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The DSVII-SC is available directly from Datastrip or through the company's network of resellers and system integrators, listed at http://www.
This approval is a milestone for HSPD-12 deployments, not only because the DSVII is the first single fingerprint/smart card reader to meet FIPS 201 qualifications but also because it offers mobile capabilities that make it possible to check identities even where there are no fixed security checkpoints," said Roger Morrison, Datastrip Director of Federal Sales.
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This new camera option adds important versatility to our DSVII product family while also eliminating the need for law enforcement or security personnel in mobile environments to carry multiple devices," said Brian Feick of Datastrip.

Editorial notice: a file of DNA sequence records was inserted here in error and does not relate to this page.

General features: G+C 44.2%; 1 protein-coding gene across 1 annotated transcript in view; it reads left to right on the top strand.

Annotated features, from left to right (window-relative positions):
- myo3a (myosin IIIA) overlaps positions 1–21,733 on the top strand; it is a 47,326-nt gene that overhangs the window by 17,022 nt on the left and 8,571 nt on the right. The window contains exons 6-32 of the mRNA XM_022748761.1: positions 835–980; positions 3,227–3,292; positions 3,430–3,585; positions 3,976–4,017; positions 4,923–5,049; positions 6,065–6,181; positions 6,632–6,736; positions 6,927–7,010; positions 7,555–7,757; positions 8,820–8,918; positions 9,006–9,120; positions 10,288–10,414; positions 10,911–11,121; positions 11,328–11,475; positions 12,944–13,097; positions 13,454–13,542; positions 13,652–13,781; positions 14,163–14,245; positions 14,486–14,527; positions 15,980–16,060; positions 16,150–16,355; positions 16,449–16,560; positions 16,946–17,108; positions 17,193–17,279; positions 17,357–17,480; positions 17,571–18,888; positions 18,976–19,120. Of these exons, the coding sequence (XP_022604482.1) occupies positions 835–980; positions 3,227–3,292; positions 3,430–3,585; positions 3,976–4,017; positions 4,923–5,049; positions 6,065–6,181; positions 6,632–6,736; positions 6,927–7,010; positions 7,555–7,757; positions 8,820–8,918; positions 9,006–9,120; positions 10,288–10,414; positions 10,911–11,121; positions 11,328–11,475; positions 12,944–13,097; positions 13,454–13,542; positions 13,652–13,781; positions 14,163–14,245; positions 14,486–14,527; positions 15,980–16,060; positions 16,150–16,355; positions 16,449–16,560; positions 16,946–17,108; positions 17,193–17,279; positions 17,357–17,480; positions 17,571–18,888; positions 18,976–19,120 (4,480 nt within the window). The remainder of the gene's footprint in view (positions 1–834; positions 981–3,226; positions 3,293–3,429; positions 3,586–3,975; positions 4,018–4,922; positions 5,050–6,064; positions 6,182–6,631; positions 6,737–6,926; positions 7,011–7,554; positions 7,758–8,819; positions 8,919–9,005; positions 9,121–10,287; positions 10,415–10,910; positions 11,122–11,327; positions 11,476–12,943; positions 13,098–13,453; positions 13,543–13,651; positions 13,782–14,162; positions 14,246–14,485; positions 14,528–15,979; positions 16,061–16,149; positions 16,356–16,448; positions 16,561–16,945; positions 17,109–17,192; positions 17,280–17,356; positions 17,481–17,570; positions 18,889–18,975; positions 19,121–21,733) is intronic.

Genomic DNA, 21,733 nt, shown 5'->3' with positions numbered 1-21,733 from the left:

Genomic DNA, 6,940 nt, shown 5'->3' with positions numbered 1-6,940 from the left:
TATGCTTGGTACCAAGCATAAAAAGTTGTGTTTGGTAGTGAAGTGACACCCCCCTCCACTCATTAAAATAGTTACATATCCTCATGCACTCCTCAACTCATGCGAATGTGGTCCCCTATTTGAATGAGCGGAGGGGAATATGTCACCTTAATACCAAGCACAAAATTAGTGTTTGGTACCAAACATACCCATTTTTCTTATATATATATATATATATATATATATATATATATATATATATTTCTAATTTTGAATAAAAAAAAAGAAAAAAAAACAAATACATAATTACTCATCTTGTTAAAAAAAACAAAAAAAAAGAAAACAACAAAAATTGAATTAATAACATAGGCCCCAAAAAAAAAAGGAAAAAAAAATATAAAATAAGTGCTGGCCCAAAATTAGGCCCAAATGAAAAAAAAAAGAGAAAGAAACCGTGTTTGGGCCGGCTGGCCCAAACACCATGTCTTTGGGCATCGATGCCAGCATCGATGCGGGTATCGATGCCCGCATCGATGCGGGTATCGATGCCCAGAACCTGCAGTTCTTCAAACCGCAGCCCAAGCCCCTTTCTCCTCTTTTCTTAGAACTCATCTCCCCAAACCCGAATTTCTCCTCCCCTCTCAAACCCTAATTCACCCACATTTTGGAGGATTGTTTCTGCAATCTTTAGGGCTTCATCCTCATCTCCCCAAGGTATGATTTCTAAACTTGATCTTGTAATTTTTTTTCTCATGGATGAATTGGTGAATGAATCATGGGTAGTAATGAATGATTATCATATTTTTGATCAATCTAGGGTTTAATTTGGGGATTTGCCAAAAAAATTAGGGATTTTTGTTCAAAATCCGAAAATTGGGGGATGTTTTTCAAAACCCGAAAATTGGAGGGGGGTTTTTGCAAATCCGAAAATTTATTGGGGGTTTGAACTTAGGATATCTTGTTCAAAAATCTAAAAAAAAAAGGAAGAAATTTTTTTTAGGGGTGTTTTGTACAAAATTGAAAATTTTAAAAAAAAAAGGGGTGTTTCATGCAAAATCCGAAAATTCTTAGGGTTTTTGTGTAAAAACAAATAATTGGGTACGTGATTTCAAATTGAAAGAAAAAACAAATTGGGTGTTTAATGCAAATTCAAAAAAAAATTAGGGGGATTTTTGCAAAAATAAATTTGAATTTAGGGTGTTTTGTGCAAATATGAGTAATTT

Bundling SMI's software with our DSVII-SC reader solves that problem for basic implementations by slashing software costs by 70 to 80%," said Datastrip CEO Steve Blackmore.
SMI's mobile identity verification application enables data on smart cards, prox cards, HID iCLASS cards, bar codes or other credentials decoded by the Datastrip DSVII-SC to be compared against an organization's access control system or other core database to confirm the identity of the cardholder.
Datastrip announced today that it has received the 2006 Frost & Sullivan Product Innovation of the Year Award in the smart cards market for its DSVII handheld identity verification terminals, a family of portable smart card/biometric readers.
WASHINGTON -- Saflink(R) Corporation (Nasdaq:SFLK), a leading provider of solutions that verify identity, secure access and increase productivity, and Datastrip, a leading provider of biometric verification devices and 2D bar code software today announced the continued deployment of a mobile biometric security system for the State of Florida's Seaport Gate Control Project.